Where psychology meets mythology

Symbols, metaphors and myths help us understand complex ideas, and psychologists can use them to help us heal or unravel their meaning when there is confusion.

Where psychology meets mythology
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‘Mythology is psychology misread as biography, history, and cosmology. The modern psychologist can translate it back to its proper denotations and thus rescue for the contemporary world a rich and eloquent document of the profoundest depths of human character. Exhibited here, as in a fluoroscope, stand revealed the hidden processes of the enigma Homo sapiens—Occidental and Oriental, primitive and civilized, contemporary and archaic. The entire spectacle is before us. We have only to read it, study its constant patterns, analyze its variations, and therewith come to an understanding of the deep forces that have shaped man’s destiny and must continue to determine both our private and our public lives.’

Joseph Campbell. The Hero with a Thousand Faces

As this tribal species called human beings learned to use symbols, the capacity for reason, problem solving, and imagination grew. We added new cognitive relations. Cultural development began with a vengeance.

The accelerator in that process was metaphor. Through metaphor, we could take an existing network of knowledge, the vehicle, and bring it to bear on a new domain, the target. If the vehicle contained relations and functions that were missing in the target, and if the link between the two was apt, entire networks of knowledge could be transferred to new areas in the length of time it took to tell a story or draw an analogy.

With that new process in hand, we had the cognitive tool we needed to transform human life. We could construct subtle differences, or extend similar forms.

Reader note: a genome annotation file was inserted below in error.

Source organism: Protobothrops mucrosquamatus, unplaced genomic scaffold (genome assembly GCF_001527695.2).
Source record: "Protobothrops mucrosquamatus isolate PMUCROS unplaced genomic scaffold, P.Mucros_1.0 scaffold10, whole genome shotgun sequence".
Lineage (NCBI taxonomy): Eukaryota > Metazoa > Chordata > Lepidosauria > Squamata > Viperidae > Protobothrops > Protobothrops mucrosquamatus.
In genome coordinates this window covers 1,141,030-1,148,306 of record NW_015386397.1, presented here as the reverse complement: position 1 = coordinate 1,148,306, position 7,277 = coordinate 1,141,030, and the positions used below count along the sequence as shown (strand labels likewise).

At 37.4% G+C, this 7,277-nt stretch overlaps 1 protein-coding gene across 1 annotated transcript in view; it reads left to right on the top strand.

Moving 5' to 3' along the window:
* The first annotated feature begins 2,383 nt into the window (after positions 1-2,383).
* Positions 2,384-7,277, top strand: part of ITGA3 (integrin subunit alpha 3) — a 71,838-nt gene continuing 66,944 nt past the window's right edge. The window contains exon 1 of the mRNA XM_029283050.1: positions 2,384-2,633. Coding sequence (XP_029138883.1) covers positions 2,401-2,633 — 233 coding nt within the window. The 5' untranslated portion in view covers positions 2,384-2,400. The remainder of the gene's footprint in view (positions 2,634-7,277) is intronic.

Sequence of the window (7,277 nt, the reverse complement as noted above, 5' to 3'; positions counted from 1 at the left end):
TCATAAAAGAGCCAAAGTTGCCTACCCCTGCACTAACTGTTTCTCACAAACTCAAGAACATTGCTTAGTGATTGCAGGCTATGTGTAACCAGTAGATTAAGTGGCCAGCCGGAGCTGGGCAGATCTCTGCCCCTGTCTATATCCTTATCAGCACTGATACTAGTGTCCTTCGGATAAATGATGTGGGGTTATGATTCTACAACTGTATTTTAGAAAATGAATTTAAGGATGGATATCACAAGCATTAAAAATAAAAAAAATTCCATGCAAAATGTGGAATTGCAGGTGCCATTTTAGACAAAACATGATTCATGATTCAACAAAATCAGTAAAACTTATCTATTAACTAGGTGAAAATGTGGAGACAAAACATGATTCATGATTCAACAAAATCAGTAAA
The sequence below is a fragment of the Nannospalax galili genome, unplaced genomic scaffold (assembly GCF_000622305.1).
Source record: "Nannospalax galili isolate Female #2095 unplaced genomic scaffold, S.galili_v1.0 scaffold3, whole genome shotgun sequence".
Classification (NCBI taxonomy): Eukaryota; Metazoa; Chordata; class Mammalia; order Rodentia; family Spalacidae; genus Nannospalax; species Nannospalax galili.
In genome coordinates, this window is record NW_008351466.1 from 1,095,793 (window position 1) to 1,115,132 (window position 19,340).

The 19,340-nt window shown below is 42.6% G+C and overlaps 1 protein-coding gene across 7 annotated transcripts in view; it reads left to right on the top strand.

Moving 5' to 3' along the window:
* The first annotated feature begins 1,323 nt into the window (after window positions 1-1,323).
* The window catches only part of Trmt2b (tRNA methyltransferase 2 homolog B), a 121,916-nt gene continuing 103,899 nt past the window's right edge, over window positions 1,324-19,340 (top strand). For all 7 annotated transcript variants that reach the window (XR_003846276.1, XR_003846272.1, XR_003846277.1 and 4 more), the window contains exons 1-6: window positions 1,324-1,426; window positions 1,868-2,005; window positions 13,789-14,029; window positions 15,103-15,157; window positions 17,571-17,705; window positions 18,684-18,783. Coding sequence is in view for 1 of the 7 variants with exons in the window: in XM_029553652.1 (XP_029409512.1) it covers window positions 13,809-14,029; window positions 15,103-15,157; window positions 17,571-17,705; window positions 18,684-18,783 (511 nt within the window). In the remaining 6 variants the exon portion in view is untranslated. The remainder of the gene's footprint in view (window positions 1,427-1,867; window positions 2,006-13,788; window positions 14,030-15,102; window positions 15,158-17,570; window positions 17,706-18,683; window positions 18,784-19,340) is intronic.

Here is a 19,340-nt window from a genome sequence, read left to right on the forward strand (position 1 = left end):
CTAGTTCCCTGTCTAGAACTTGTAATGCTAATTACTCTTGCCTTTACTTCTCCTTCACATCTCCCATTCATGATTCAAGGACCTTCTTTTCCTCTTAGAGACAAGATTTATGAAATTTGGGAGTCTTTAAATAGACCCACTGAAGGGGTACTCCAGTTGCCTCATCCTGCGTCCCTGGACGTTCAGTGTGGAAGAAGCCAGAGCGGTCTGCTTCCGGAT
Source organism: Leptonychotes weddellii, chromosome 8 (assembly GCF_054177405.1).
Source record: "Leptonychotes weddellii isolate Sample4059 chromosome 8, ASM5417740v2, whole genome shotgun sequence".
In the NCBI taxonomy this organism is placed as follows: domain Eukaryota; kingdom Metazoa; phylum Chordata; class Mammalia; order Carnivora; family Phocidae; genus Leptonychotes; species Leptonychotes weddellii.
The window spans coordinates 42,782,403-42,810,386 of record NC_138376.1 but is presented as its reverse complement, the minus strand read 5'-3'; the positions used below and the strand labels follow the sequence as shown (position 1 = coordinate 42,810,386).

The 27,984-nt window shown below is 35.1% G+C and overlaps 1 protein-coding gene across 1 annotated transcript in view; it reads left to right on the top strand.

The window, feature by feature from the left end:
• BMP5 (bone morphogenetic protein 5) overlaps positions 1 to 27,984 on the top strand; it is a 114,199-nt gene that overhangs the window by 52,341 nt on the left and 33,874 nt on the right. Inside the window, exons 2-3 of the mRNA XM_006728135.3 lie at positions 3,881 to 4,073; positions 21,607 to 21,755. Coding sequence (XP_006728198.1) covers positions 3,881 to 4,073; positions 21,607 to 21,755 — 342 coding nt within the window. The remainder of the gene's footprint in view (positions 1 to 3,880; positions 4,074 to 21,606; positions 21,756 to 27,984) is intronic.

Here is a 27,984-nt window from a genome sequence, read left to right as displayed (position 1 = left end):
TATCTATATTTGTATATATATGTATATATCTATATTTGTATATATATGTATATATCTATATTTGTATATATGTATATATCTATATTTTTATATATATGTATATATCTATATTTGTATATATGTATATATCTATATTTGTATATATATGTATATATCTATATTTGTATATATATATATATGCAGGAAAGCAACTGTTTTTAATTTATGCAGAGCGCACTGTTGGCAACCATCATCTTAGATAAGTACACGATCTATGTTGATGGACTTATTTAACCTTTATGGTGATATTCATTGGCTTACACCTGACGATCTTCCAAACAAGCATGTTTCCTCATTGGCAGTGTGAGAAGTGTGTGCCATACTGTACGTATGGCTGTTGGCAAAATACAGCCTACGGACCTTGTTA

The importance of this process to human knowledge and human development is revealed in the ubiquity of frozen metaphors, such as those I have just described. But it is also revealed in how extensively we use stories and metaphors within education and in psychotherapy.

Good psychotherapists are good storytellers. They know how to open clients up to what is truly new by using knowledge that is old. They know how to create experiences that inform and heal.

Jill A. Stoddard and Niloofar Afari. The Big Book of ACT Metaphors. A Practitioner’s Guide to Experiential Exercises & Metaphors in Acceptance & Commitment Therapy


* In a series of posts I call mythology Monday, I look at quotes from the work of mythologist Joseph Campbell and consider them alongside extracts from books and papers on acceptance and commitment therapy (ACT) and related publications.

Going back home

Some heroes are reluctant to go back to their old world after a dramatic life experience, while such a return can benefit both them and their society.

going back home
photo credit: The National Guard via photopin cc

‘The first problem of the returning hero is to accept as real, after an experience of the soul-satisfying vision of fulfillment, the passing joys and sorrows, banalities and noisy obscenities of life. Why re-enter such a world? Why attempt to make plausible, or even interesting, to men and women consumed with passion, the experience of transcendental bliss”? As dreams that were momentous by night may seem simply silly in the light of day, so the poet and the prophet can discover themselves playing the idiot before a jury of sober eyes. The easy thing is to commit the whole community to the devil and retire again into the heavenly rock-dwelling, close the door, and make it fast. But if some spiritual obstetrician has meanwhile drawn the shimenawa across the retreat, then the work of representing eternity in time, and perceiving in time eternity, cannot be avoided.’

Joseph Campbell. The Hero with a Thousand Faces